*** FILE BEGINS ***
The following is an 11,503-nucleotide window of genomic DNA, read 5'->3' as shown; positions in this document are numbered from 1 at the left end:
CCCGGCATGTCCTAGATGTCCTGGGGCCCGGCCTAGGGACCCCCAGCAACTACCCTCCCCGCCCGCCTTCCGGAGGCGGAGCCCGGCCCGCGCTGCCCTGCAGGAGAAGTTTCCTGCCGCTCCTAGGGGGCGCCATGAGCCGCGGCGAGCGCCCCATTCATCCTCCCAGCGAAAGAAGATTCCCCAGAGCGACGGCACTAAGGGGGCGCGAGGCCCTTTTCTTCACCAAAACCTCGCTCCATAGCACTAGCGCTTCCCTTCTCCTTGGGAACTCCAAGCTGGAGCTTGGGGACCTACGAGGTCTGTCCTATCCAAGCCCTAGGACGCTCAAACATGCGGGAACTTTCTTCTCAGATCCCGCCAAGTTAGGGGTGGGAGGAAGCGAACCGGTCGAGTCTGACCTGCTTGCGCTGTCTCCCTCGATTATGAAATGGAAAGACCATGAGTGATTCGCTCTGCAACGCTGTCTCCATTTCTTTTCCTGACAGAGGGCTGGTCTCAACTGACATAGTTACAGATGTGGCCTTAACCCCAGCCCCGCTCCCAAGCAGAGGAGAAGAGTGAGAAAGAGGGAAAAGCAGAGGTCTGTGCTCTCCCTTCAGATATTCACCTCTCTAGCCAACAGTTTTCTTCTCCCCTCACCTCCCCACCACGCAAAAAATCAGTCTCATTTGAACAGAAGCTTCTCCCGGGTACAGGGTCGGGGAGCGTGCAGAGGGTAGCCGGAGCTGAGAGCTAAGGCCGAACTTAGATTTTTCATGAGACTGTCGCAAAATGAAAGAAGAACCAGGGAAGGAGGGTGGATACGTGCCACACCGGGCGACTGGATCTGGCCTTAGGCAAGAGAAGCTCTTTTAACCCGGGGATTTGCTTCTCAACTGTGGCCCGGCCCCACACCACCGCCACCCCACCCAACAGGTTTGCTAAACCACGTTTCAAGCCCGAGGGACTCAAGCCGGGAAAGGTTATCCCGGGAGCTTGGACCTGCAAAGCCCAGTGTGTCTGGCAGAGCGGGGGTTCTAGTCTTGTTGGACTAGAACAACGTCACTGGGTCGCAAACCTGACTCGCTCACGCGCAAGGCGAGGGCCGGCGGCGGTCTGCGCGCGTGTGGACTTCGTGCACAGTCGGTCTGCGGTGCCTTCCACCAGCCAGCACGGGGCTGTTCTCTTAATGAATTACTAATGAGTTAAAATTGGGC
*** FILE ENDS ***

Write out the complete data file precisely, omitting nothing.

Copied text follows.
The following is an 11,503-nucleotide window of genomic DNA, read 5'->3' as shown; positions in this document are numbered from 1 at the left end:
CCCGGCATGTCCTAGATGTCCTGGGGCCCGGCCTAGGGACCCCCAGCAACTACCCTCCCCGCCCGCCTTCCGGAGGCGGAGCCCGGCCCGCGCTGCCCTGCAGGAGAAGTTTCCTGCCGCTCCTAGGGGGCGCCATGAGCCGCGGCGAGCGCCCCATTCATCCTCCCAGCGAAAGAAGATTCCCCAGAGCGACGGCACTAAGGGGGCGCGAGGCCCTTTTCTTCACCAAAACCTCGCTCCATAGCACTAGCGCTTCCCTTCTCCTTGGGAACTCCAAGCTGGAGCTTGGGGACCTACGAGGTCTGTCCTATCCAAGCCCTAGGACGCTCAAACATGCGGGAACTTTCTTCTCAGATCCCGCCAAGTTAGGGGTGGGAGGAAGCGAACCGGTCGAGTCTGACCTGCTTGCGCTGTCTCCCTCGATTATGAAATGGAAAGACCATGAGTGATTCGCTCTGCAACGCTGTCTCCATTTCTTTTCCTGACAGAGGGCTGGTCTCAACTGACATAGTTACAGATGTGGCCTTAACCCCAGCCCCGCTCCCAAGCAGAGGAGAAGAGTGAGAAAGAGGGAAAAGCAGAGGTCTGTGCTCTCCCTTCAGATATTCACCTCTCTAGCCAACAGTTTTCTTCTCCCCTCACCTCCCCACCACGCAAAAAATCAGTCTCATTTGAACAGAAGCTTCTCCCGGGTACAGGGTCGGGGAGCGTGCAGAGGGTAGCCGGAGCTGAGAGCTAAGGCCGAACTTAGATTTTTCATGAGACTGTCGCAAAATGAAAGAAGAACCAGGGAAGGAGGGTGGATACGTGCCACACCGGGCGACTGGATCTGGCCTTAGGCAAGAGAAGCTCTTTTAACCCGGGGATTTGCTTCTCAACTGTGGCCCGGCCCCACACCACCGCCACCCCACCCAACAGGTTTGCTAAACCACGTTTCAAGCCCGAGGGACTCAAGCCGGGAAAGGTTATCCCGGGAGCTTGGACCTGCAAAGCCCAGTGTGTCTGGCAGAGCGGGGGTTCTAGTCTTGTTGGACTAGAACAACGTCACTGGGTCGCAAACCTGACTCGCTCACGCGCAAGGCGAGGGCCGGCGGCGGTCTGCGCGCGTGTGGACTTCGTGCACAGTCGGTCTGCGGTGCCTTCCACCAGCCAGCACGGGGCTGTTCTCTTAATGAATTACTAATGAGTTAAAATTGGGC